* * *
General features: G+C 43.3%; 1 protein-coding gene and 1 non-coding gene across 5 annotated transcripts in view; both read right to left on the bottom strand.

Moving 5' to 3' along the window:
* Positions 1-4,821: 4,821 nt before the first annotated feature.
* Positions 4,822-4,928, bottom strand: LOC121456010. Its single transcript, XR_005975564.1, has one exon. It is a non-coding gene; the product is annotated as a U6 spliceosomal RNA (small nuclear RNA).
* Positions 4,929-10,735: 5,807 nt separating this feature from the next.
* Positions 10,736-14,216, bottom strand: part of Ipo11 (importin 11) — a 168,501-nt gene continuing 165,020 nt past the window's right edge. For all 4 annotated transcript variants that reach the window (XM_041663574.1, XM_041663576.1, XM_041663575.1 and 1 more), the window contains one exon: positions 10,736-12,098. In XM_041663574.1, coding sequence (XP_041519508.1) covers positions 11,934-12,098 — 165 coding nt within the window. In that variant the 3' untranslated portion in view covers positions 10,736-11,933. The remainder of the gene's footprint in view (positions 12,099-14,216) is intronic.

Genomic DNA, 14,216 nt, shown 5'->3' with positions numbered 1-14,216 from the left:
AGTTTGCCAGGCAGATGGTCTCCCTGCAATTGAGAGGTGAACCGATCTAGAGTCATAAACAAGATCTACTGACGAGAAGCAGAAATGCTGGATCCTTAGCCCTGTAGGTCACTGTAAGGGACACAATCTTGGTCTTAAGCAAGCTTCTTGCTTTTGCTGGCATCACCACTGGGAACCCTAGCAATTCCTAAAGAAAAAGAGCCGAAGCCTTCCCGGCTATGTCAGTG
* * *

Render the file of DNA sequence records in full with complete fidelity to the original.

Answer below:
General features: G+C 43.3%; 1 protein-coding gene and 1 non-coding gene across 5 annotated transcripts in view; both read right to left on the bottom strand.

Moving 5' to 3' along the window:
* Positions 1-4,821: 4,821 nt before the first annotated feature.
* Positions 4,822-4,928, bottom strand: LOC121456010. Its single transcript, XR_005975564.1, has one exon. It is a non-coding gene; the product is annotated as a U6 spliceosomal RNA (small nuclear RNA).
* Positions 4,929-10,735: 5,807 nt separating this feature from the next.
* Positions 10,736-14,216, bottom strand: part of Ipo11 (importin 11) — a 168,501-nt gene continuing 165,020 nt past the window's right edge. For all 4 annotated transcript variants that reach the window (XM_041663574.1, XM_041663576.1, XM_041663575.1 and 1 more), the window contains one exon: positions 10,736-12,098. In XM_041663574.1, coding sequence (XP_041519508.1) covers positions 11,934-12,098 — 165 coding nt within the window. In that variant the 3' untranslated portion in view covers positions 10,736-11,933. The remainder of the gene's footprint in view (positions 12,099-14,216) is intronic.

Genomic DNA, 14,216 nt, shown 5'->3' with positions numbered 1-14,216 from the left:
AGTTTGCCAGGCAGATGGTCTCCCTGCAATTGAGAGGTGAACCGATCTAGAGTCATAAACAAGATCTACTGACGAGAAGCAGAAATGCTGGATCCTTAGCCCTGTAGGTCACTGTAAGGGACACAATCTTGGTCTTAAGCAAGCTTCTTGCTTTTGCTGGCATCACCACTGGGAACCCTAGCAATTCCTAAAGAAAAAGAGCCGAAGCCTTCCCGGCTATGTCAGTG